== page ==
Authors Maxim Dosko, Natalia Fedorova and Amber Robinson
At TUTA Theatre, 4670 N. Manor Ave. Tickets: TUTATheatre.org; $20-$30. Runs through: Dec. 2
TUTA Theatre has concocted one of the most tightly packed, powerful theater experiences from source material that should be the opposite.
Radio Culture, by Maxim Dosko ( translated by Natalia Fedorova and Amber Robinson ), stems from the eastern European "New Drama" movement, hyper-focused on the normalcy we all exhibit. Director Amber Robinson has wisely avoided embellishments with the understanding that a page from this central character's life will be more than enough.
It's 2013 and Volodya ( Kevin V. Smith ) is terribly alone. He is not an eloquent person, nor is he a charming person. He is prone to anxiety and insecurity; he structures his waking hours so that he can withdraw into the hum of a Belarusian national radio program everyone else thinks is old fashioned. The compartments of his life are un-touching and sterile, and it affords him ample time in the company of his endless mundane thoughts.
Lucky for us, we can hear every single one; his observance over the men on his construction site that are prone to drink ( Huy Nguyen and Wain Parham ), his dislike of counterfeit jeans and raisin bread, if he should get his mother a plot of land or a meat grinder for her birthday. He doesn't spare us a single detail, and it feels familiar and foreign at the same time.
His thoughts are so specific they become universal, and so trivial, they encompass whole lives. It's no mistake that we've reached Volodya on this day, when his tether to a quiet existence is down to some measly strands and all the normally comforting things can't walk him back from the verge of tears. "It's not normal to worry so much," he says and fixates so hard on keeping his life pristine, that it gives way to an unspoken concern that his thirtysome years of work has been a waste.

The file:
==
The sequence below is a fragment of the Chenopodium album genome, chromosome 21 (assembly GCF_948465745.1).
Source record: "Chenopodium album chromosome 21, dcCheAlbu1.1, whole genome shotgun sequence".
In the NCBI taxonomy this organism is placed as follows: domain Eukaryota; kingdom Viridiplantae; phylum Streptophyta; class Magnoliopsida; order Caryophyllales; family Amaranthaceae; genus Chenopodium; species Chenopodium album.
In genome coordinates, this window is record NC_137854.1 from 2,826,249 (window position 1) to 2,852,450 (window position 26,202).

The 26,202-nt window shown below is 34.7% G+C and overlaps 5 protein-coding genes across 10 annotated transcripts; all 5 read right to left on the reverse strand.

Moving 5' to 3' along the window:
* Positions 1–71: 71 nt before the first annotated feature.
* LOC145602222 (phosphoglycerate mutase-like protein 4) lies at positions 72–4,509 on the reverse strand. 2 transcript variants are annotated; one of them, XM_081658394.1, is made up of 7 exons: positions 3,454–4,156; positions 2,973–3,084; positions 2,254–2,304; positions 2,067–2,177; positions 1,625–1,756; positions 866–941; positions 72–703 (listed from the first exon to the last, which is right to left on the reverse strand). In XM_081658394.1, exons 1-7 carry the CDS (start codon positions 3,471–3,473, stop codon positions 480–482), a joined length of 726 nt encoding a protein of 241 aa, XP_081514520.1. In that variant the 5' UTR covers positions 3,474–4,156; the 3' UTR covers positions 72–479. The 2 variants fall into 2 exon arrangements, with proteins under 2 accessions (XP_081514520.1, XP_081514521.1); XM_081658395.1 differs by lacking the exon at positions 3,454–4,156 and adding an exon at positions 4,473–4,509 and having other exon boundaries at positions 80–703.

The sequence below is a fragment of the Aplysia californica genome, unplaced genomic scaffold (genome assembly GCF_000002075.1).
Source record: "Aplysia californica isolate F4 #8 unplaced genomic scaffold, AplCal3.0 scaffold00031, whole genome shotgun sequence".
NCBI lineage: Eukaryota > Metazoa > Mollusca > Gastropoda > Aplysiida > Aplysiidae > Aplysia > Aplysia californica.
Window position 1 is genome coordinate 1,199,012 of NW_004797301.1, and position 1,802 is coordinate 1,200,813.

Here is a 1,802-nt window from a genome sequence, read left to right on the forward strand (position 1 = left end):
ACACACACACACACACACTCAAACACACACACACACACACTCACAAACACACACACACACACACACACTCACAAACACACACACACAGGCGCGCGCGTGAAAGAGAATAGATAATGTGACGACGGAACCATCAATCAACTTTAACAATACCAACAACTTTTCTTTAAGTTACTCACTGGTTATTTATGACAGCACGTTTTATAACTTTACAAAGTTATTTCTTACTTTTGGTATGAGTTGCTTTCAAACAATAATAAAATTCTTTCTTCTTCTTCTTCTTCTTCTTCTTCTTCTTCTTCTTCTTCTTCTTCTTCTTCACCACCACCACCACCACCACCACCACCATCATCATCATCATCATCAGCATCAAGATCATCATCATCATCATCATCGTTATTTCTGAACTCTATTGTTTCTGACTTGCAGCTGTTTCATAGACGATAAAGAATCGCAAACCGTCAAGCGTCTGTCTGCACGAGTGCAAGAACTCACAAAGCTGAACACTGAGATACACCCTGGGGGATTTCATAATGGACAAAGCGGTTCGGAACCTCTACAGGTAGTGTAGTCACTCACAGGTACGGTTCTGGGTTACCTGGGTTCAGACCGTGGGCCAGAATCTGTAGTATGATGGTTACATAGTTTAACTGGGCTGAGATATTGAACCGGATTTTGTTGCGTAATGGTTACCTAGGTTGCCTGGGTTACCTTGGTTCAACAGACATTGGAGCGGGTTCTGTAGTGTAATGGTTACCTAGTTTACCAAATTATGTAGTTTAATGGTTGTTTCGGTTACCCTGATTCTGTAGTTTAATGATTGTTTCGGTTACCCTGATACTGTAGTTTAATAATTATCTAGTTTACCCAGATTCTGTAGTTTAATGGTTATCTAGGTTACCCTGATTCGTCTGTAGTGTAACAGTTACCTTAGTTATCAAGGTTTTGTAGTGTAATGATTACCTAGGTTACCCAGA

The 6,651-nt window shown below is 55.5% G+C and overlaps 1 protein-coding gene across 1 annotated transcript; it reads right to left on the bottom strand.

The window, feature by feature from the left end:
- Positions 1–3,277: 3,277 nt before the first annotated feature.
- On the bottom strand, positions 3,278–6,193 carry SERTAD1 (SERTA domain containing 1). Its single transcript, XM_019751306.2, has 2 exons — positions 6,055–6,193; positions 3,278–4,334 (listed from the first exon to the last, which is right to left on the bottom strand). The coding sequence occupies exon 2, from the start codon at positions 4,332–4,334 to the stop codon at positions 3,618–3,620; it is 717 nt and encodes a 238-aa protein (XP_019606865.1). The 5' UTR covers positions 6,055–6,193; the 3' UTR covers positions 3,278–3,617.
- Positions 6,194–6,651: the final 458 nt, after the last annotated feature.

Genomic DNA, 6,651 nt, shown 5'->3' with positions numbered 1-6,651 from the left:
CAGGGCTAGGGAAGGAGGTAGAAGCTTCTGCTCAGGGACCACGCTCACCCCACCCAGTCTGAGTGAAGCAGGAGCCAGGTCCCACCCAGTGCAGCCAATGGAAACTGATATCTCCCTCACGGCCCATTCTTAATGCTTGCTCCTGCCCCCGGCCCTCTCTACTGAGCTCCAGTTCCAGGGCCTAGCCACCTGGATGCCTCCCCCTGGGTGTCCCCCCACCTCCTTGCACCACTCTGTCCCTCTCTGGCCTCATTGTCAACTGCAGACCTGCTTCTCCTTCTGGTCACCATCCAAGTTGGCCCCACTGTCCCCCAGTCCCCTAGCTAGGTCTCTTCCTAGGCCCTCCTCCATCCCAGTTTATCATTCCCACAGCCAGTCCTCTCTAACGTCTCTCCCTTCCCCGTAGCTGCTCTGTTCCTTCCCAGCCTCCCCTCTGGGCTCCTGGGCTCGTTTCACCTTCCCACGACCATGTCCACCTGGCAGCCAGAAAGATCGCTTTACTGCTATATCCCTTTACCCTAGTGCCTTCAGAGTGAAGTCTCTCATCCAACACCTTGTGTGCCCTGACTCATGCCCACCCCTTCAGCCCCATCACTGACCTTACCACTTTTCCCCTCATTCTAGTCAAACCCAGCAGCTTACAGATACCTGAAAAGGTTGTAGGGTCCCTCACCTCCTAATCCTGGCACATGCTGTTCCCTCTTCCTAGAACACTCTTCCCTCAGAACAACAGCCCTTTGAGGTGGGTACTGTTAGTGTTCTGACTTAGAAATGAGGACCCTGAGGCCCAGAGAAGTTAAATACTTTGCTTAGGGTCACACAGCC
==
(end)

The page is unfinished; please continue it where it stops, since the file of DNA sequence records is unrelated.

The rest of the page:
Smith is still and calm as Volodya, and seems to have his eyes on everyone, including the workmen on his site, and the Chicagoans fidgeting in their seats. He is purposeful and serious, exhibiting the precise judgments he levies on the people who are not thereand you can't help but wonder what he must think of you. Huy Nguyen and Wain Parham join him very tangentially as Dimon and Serjogin, mostly silent, and staring in what could be menace, but really is just a vast unknown. Volodya assumes Dimon and Serjogin are comprised of nothing but disdain and apathy, so we do too, until we are afforded a glimpse behind the curtain.
That's the thing: Volodya may be terribly alonebut so are all of us, and it's a profound experience to hear an internal voice that is not your own.